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St John the Baptist, Northwood, Isle of Wight

(50°44′1″N, 1°18′4″W)
SZ 494 929
  • John Margham
10 April 2016, 6 July 2017

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St John’s church forms part of the hamlet of Northwood which is situated to the west of the Medina estuary. Northwood church consists of a W tower, nave, N and S aisles of four bays, and a chancel, with the vestry to the north and organ chamber to the south. The nave arcades have pointed arches, with the S aisle entered through a round-headed doorway with chevron around its head. The small W tower and spire were added in 1864 and the S porch is of a similar date (Lloyd and Pevsner 2006, 197). The Romanesque features are the S doorway and the nave arcades.


Northwood was not itemised in Domesday Book. Northwood was one of the chapels dependent on Carisbrooke church 1193x1217, with the possession of the chapel of Nortwuda having been confirmed by Pope Lucius III, 1181x1185 (Hockey 1981,4,43). An annual payment of 30 marks was being made by Northwood chapel to Carisbrooke church c.1268, which would have been Northwood's contribution towards the pension paid by Carisbrooke church to Lyre Abbey. It would appear that the dead of Northwood were still being taken to Carisbrooke for burial in 1289, when there was a dispute over the payment of a beast for mortuary dues (Hockey 1981, 38, 172, 157). Worsley records that that although Northwood was a chapel of ease to Carisbrooke, since the time of Henry VIII it enjoyed all parochial privileges and was exempt from contributions for repairs to the mother church (Worsley 1781, 231).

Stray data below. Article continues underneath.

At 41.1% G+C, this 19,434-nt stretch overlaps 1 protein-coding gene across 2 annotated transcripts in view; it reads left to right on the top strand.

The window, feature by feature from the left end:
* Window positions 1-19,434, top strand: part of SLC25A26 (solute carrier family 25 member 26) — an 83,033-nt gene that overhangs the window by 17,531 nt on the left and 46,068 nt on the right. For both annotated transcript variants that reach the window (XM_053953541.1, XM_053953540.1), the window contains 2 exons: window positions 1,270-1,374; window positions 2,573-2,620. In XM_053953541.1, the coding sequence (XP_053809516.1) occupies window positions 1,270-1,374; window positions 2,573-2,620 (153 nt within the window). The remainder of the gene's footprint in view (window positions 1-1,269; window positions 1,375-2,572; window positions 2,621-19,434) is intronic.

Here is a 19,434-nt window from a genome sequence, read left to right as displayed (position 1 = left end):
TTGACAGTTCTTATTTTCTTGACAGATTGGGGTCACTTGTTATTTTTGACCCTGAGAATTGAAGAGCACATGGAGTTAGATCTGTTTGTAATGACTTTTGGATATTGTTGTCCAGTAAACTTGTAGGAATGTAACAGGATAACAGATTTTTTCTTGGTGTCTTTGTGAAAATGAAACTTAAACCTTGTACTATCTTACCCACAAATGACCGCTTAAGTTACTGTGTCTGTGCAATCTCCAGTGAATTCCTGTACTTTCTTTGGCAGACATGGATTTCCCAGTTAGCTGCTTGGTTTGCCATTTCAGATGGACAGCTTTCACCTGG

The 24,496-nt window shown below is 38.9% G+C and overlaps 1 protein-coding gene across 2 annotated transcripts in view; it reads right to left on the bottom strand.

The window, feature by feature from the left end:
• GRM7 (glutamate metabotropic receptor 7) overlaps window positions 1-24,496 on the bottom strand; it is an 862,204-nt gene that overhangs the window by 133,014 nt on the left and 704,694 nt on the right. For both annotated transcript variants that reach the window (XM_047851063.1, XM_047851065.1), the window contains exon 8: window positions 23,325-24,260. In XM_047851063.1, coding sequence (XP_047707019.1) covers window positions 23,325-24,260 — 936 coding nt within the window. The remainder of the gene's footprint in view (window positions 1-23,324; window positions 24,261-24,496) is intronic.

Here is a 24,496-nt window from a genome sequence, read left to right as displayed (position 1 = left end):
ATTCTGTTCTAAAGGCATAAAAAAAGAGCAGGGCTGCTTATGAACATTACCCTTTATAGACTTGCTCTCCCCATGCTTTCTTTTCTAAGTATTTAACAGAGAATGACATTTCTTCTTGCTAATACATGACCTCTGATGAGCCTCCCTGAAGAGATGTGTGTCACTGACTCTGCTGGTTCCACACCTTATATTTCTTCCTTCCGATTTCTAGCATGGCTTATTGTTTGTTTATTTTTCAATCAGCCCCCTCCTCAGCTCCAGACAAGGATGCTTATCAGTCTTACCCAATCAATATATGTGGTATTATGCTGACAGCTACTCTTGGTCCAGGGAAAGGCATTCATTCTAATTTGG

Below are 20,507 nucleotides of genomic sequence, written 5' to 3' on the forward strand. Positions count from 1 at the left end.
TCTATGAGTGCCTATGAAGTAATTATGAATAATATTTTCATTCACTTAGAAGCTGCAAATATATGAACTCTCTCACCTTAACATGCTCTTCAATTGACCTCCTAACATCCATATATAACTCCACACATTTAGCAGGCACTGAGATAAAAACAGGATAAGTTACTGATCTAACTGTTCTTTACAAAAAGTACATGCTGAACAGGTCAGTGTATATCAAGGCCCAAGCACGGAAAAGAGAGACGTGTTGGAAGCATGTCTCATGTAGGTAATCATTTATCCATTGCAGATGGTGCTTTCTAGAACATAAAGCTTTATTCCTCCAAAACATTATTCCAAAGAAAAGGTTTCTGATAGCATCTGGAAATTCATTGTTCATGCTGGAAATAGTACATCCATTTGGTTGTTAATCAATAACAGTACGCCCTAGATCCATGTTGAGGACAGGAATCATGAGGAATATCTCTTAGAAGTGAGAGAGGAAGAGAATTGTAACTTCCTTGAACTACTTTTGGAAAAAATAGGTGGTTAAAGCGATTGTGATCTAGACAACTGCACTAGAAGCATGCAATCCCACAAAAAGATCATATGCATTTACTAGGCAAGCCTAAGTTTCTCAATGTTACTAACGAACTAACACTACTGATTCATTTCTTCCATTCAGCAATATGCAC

Exterior Features


Interior Features






Although superficially of similar form, there are significant differences between the N and S arcades of the nave, for example the forms of the plinths and the quirks on the imposts of the N arcade capitals which are not present on the S arcade. It is quite possible that the two arcades were constructed a few years apart.

The font which had been buried in the churchyard, dug up in 1954 and now displayed in the porch, is not dateable due to the lack of any adornment and its dilapidated condition. It is possible that it dates from the 12thc. The total height of the font is 0.63 m, the roughly cylindrical base being 0.28 m high and the roughly cylindrical bowl 0.25 m high. The external diameter of the bowl is 0.62 m.


S.F. Hockey, The Cartulary of Carisbrooke Priory, Isle of Wight Record Series 2, Isle of Wight County Records Office, 1981

D. Lloyd and N. Pevsner, The Buildings of England: Isle of Wight, Yale, 2006

R. Worsley, The History of the Isle of Wight, Hamilton, London, 1781